Tip: Take some time to browse the code and inspect the implementation for some of the commands you use daily. It’s really fun! You can check, for example:

  • Git’s main function at common-main.c
  • Some commands’ entry functions (usually cmd_*)
  • The way Git declares options (the struct option arrays for each command)

The t directory is where the tests reside. We’ll talk more about them later, but it’s important to highlight the t/README file. That’s were the test lib, test structure and execution options are described.

The Documentation directory is a very precious information container. There you will find, for example:

  • many git-*.txt files, which becomes the Git manpages;
  • the technical dir, containing nice descriptions of APIs and protocols;
  • the howto dir, containing tutorial-like articles for both users and contributors.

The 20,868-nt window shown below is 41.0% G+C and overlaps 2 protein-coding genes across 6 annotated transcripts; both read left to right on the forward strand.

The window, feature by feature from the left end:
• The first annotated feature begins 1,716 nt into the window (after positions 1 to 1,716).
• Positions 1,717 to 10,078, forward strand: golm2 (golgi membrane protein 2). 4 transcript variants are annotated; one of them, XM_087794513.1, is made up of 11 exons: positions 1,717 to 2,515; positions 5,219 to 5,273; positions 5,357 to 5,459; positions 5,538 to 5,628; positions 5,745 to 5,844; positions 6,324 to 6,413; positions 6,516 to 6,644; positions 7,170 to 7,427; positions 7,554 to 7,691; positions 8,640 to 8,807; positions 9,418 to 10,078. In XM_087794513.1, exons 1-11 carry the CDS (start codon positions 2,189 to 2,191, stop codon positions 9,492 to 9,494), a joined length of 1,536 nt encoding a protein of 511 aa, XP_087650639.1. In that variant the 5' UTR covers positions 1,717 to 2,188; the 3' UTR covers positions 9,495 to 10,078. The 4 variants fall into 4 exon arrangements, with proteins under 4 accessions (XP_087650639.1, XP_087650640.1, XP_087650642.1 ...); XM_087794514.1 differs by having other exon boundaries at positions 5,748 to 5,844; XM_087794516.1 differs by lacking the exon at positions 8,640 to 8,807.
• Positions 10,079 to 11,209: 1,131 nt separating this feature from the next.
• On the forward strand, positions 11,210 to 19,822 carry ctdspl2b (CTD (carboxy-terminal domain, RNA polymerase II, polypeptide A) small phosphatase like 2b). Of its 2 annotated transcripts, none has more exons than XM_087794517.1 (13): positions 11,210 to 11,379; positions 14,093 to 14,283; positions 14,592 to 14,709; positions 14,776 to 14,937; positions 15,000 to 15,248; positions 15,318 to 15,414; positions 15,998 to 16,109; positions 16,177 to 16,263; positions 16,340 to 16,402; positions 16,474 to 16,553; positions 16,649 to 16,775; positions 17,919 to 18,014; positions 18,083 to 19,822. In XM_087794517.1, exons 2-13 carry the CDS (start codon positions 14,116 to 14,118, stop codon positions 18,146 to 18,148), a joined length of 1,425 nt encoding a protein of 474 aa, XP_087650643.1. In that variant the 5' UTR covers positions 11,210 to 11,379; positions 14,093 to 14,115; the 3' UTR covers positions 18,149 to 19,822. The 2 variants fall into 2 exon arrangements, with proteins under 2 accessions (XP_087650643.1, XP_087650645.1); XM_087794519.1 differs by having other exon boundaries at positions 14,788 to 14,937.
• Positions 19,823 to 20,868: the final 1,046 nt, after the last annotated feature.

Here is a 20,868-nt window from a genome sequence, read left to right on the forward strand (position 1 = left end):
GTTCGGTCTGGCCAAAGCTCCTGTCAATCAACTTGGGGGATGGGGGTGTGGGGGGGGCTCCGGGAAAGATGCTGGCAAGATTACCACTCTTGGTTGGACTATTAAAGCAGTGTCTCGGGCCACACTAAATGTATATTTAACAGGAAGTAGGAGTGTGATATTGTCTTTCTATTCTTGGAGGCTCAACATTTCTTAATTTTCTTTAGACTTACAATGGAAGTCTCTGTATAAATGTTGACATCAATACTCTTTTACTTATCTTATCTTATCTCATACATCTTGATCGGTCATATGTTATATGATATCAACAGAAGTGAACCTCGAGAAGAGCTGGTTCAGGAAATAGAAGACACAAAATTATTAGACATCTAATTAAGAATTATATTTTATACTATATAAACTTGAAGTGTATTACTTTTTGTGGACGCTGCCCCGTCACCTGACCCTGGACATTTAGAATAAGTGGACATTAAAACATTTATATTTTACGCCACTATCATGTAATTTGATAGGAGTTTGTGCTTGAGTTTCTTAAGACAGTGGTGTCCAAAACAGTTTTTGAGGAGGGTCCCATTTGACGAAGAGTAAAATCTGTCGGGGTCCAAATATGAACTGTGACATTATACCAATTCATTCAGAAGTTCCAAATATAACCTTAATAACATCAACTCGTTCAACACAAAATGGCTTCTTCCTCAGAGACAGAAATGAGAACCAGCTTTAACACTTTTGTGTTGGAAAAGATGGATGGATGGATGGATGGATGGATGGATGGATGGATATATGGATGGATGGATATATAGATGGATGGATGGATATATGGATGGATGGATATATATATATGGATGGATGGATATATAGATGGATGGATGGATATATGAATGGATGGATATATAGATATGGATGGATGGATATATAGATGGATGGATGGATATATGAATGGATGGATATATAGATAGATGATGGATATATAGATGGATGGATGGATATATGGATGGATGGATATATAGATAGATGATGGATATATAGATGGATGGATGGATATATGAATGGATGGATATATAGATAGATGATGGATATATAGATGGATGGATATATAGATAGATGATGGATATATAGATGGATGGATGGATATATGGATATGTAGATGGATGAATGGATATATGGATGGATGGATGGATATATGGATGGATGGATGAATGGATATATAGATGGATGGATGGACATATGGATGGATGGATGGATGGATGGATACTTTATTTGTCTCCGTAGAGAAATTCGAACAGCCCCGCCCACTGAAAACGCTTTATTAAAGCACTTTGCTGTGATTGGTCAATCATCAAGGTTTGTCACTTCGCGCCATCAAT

How-to-contribute documentation

The Documentation dir also holds some very important files on the contributing process. Make sure to read these before sending your first patch.

  • SubmittingPatches: contains a lot of useful information on the contributing process. Here is the HTML version.
  • CodingGuidelines: describes the coding style used by the community.
  • MyFirstContribution: a great tutorial on how to start contributing to Git. It helps better understand the code flow, by walking the reader through the process of creating a new Git command! Here is the HTML version.

4) Compiling, Installing and Running Tests

Compiling

To compile, run make -j<num_threads>, replacing <num_threads> by the desired number of threads.

Note: You may need to install some additional dependencies. But if compilation fails, you can check what you need to install by the error messages.

config.mak

This file is ignored by Git and should be used to enable custom compilation options. It is automatically included by the Makefile.